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Davos

Davos 2018: Why business is the best partner in the fight against slavery

Monique Villa  CEO of the Thomson Reuters Foundation

Monique Villa  CEO of the Thomson Reuters Foundation

Slaves in the 21st century don't wear chains, but they are very real and very much in danger. Freeing them is going to require us all to work together.

Slavery is outlawed in every country in the world. It is universally abhorred. And yet, more people are enslaved today than when slavery was legal.

Why? Because today, the millions of men, women and children who are exploited, abused, denied basic human rights and deprived of their dignity have no chains. They are the silent victims of a toxic economy driven by a global thirst for cheap goods and services.

More than 40 million people are currently enslaved. Of this number, 70 percent are trapped in forced labor, working unpaid in factories, risking their lives on fishing boats, dying as children in dilapidated mines and hidden so far down the supply chains of multinational companies that it is almost impossible to trace them. Yet there they are, locked in debt bondage or working for nothing, all in the desperate attempt to pay their masters back for the privilege of giving them work.

It is hard to deny the moral imperative for businesses to take the lead in fighting this shameful global crime. But if the moral argument alone isn’t enough, board members, shareholders and investors alike might like to know that fighting slavery also offers attractive economic returns.

Slavery is a multi-faceted crime. It flourishes where corruption is widespread, where there is impunity, where people are poor and vulnerable, where girls don’t go to school, where kids don’t have a future and are at risk of being radicalized. When you fight slavery, you fight all of that.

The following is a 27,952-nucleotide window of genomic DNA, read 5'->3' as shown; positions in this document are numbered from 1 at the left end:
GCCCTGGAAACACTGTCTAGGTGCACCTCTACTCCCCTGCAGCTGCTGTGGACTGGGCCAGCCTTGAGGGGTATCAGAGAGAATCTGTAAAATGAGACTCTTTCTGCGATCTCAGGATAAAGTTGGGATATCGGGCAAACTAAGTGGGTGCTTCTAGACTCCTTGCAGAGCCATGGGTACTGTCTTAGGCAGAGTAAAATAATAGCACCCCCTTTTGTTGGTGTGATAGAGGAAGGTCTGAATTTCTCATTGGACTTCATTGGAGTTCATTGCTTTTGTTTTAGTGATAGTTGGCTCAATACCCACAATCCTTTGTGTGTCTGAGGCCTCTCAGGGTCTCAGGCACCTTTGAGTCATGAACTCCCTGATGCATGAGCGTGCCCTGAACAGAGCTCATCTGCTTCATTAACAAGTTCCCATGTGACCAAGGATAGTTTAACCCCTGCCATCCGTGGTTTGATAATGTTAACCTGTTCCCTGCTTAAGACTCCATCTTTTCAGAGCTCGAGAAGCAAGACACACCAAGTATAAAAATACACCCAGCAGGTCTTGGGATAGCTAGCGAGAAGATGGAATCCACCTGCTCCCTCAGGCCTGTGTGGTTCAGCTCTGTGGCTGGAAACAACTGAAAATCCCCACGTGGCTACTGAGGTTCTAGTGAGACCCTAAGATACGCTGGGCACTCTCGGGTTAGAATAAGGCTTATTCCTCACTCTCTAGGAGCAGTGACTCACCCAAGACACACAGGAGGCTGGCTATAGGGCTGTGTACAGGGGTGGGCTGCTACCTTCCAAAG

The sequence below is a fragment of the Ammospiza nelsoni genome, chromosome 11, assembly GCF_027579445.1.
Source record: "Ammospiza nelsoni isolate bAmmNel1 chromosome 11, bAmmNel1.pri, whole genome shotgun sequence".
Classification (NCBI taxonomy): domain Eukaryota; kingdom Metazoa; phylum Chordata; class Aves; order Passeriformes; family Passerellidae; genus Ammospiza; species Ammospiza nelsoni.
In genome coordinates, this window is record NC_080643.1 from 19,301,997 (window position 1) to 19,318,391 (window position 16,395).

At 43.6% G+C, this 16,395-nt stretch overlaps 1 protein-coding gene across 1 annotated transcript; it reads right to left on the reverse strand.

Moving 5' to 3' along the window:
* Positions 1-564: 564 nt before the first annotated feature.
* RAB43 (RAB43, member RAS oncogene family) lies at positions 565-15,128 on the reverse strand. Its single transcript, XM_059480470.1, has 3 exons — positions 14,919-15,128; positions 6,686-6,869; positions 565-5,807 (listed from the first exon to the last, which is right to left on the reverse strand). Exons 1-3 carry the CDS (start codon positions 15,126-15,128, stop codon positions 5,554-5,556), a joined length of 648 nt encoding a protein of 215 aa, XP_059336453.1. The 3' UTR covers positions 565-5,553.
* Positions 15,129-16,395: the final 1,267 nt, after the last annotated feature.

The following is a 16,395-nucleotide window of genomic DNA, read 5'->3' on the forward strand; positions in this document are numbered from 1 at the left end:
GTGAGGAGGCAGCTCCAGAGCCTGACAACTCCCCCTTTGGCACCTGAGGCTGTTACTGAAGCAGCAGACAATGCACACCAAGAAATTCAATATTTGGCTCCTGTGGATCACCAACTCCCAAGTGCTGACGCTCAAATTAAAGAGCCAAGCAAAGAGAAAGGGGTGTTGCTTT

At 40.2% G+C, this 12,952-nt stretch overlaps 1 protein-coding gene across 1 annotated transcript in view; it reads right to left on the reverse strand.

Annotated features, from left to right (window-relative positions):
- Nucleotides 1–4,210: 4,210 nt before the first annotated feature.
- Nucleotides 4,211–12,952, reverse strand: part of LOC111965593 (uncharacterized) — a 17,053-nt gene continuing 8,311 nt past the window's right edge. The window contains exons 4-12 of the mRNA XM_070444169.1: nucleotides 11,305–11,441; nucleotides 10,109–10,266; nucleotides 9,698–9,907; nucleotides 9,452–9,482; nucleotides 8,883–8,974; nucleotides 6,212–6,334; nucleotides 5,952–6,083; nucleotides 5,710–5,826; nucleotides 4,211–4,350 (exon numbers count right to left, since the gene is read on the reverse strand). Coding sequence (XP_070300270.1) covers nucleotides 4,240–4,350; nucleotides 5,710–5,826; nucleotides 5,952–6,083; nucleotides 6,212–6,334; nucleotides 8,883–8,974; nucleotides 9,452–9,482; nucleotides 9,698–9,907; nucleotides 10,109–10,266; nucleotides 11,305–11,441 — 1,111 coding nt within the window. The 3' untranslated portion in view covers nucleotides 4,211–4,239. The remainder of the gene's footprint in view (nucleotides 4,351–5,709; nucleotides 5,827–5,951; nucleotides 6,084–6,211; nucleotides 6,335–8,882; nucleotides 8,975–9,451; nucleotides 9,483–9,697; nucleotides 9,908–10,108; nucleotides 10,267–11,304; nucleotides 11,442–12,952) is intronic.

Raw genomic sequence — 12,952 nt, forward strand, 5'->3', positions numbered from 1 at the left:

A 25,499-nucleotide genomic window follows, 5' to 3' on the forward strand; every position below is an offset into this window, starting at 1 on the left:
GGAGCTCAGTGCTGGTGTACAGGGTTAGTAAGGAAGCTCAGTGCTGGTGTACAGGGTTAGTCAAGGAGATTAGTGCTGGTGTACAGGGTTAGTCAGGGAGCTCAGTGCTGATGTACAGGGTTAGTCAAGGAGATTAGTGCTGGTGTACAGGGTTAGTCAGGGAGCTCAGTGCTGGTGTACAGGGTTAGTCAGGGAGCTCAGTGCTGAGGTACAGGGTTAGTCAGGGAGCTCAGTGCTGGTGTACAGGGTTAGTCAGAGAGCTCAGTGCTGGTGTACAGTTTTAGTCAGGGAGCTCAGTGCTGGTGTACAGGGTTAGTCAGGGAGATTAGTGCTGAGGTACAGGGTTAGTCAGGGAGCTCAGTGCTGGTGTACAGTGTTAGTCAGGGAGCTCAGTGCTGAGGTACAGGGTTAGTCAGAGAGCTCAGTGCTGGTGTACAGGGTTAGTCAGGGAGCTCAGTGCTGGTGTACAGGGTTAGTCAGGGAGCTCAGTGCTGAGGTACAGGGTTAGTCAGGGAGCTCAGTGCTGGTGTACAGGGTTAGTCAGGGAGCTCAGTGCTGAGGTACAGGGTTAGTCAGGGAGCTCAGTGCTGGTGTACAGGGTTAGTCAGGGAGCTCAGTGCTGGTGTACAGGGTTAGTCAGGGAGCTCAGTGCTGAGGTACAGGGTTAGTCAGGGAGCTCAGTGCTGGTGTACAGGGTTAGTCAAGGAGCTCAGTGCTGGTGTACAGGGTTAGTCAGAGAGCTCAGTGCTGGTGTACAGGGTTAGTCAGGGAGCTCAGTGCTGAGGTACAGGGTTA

And change is happening.

Let’s start with media scrutiny. You only have to look at what happened following the collapse of the Rana Plaza factory in Bangladesh in 2013, when 1,134 workers lost their lives and 2,500 were injured. Suddenly, slavery found itself in the headlines and some of the biggest businesses in the world responded, pledging to work together to improve working conditions and monitor progress. Businesses care about consumer perception, and increased media scrutiny has led to public awareness – though, this alone doesn’t necessarily translate into changed spending habits.

The second factor clearly leading to progress is the introduction of new legislation. The UK Modern Slavery Act 2015 has developed a standard for corporations to adhere to. The act requires companies with a turnover of more than £36 million to publish a public statement about what they are doing – if anything – to address slavery in the supply chain. France, Australia and The Netherlands have adopted similar legislation. It’s all a beginning; more remains to be done. Recent evidence suggests that many businesses in the UK– more than one in three – are ignoring this legislation, without penalty.

But more laws won’t put an end to slavery. The problem with laws is that they have to be implemented. So, the change in attitude has to come from big business themselves, and it has to come from the top. It’s always more efficient if it comes from CEOs who can lead the way in supply chain transparency and management. Every tier of their businesses will follow suit.

Here, certain global corporations are setting the bar high. Adidas,  for example, has established strict responsible sourcing guidelines tracing risks of forced labor right down to the raw materials used in its supply chains. This is exceptionally hard to do. The company, which employs 1.3 million workers and won the Thomson Reuters Foundation’s Stop Slavery Award in 2017, has also established worker hotlines across Southeast Asia allowing people to anonymously report concerns.

Engaging big businesses is a necessary step in the efforts to crush modern slavery, but without the serious risk of reputational damage, increased regulation and continued media attention, there’s a danger that some businesses will lack the courage or incentive to address the issue. That’s why the fight against slavery must be a priority for all of us.

A version of this article originally appeared on the World Economic Forum website.


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